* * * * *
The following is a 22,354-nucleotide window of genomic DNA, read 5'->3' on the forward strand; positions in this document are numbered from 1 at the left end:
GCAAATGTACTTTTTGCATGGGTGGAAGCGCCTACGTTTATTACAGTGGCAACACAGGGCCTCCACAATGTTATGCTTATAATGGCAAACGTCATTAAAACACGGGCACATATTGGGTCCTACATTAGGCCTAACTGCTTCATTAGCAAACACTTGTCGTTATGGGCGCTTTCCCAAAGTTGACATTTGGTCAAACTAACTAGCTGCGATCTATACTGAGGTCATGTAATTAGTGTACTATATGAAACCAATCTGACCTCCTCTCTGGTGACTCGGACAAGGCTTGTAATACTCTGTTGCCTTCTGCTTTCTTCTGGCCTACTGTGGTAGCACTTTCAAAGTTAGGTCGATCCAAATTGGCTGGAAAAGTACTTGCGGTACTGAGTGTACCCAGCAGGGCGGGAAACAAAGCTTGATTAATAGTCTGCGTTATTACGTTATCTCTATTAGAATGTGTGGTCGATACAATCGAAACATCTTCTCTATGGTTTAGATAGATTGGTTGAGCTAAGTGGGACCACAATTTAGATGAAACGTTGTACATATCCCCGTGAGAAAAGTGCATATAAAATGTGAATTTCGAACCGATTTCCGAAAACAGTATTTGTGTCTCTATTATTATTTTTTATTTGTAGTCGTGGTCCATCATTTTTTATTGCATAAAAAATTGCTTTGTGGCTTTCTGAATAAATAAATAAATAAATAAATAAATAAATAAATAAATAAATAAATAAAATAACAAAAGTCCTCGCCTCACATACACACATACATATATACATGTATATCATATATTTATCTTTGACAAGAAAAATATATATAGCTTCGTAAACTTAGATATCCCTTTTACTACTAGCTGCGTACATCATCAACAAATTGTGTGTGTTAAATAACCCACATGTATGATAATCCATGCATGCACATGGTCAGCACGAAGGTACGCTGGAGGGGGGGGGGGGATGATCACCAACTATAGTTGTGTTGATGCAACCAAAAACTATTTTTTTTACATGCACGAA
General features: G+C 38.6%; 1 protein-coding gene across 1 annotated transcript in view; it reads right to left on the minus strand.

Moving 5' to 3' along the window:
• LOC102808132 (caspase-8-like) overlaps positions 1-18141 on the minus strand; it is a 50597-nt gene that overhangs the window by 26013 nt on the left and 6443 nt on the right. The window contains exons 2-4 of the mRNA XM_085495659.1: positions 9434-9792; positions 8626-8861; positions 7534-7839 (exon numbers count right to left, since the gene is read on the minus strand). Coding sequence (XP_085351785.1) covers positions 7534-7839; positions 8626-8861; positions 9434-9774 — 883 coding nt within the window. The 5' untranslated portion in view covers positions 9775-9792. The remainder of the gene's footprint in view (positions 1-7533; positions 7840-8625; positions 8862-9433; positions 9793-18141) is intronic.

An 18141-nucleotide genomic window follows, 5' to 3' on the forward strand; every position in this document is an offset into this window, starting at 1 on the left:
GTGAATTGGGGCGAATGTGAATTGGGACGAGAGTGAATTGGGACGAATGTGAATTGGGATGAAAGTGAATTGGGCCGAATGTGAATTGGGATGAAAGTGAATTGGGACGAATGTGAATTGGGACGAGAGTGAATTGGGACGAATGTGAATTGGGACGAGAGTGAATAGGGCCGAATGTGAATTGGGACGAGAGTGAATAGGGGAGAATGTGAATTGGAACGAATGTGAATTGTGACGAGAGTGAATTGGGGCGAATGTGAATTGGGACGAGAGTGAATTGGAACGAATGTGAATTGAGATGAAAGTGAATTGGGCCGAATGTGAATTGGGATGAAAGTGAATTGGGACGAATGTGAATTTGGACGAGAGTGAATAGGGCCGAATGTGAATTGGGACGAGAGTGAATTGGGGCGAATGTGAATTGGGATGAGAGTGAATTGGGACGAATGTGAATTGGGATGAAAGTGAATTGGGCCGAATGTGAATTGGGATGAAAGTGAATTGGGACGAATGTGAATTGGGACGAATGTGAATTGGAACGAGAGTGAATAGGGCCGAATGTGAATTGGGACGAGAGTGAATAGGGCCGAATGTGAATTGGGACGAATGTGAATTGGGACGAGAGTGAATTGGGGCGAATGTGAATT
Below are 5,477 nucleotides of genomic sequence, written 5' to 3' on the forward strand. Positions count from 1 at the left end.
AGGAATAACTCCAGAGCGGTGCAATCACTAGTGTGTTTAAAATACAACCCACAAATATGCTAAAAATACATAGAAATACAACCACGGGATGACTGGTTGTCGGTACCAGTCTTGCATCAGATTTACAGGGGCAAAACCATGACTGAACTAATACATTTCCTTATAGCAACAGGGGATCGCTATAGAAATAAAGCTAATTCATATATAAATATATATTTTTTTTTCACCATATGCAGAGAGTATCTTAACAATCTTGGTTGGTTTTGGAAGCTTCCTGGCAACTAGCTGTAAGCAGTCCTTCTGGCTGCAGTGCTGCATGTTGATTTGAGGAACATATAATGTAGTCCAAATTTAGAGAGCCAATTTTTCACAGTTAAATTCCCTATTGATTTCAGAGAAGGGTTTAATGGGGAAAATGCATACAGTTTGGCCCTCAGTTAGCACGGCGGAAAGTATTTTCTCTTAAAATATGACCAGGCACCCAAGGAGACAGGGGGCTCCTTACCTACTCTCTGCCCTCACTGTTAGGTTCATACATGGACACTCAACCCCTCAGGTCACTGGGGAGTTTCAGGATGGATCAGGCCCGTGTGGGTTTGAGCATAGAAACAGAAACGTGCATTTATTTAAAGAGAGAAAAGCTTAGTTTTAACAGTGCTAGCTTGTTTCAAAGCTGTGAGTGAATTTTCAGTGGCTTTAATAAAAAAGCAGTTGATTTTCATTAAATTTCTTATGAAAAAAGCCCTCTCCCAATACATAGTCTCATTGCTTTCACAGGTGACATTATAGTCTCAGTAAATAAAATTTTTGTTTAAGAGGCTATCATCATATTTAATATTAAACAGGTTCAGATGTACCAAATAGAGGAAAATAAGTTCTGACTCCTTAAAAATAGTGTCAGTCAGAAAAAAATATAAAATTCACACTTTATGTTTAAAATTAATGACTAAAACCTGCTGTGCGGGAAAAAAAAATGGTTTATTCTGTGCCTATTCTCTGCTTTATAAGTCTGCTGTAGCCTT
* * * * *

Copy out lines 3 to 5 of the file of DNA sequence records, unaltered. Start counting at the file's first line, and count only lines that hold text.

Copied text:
General features: G+C 38.6%; 1 protein-coding gene across 1 annotated transcript in view; it reads right to left on the minus strand.

Moving 5' to 3' along the window:
• LOC102808132 (caspase-8-like) overlaps positions 1-18141 on the minus strand; it is a 50597-nt gene that overhangs the window by 26013 nt on the left and 6443 nt on the right. The window contains exons 2-4 of the mRNA XM_085495659.1: positions 9434-9792; positions 8626-8861; positions 7534-7839 (exon numbers count right to left, since the gene is read on the minus strand). Coding sequence (XP_085351785.1) covers positions 7534-7839; positions 8626-8861; positions 9434-9774 — 883 coding nt within the window. The 5' untranslated portion in view covers positions 9775-9792. The remainder of the gene's footprint in view (positions 1-7533; positions 7840-8625; positions 8862-9433; positions 9793-18141) is intronic.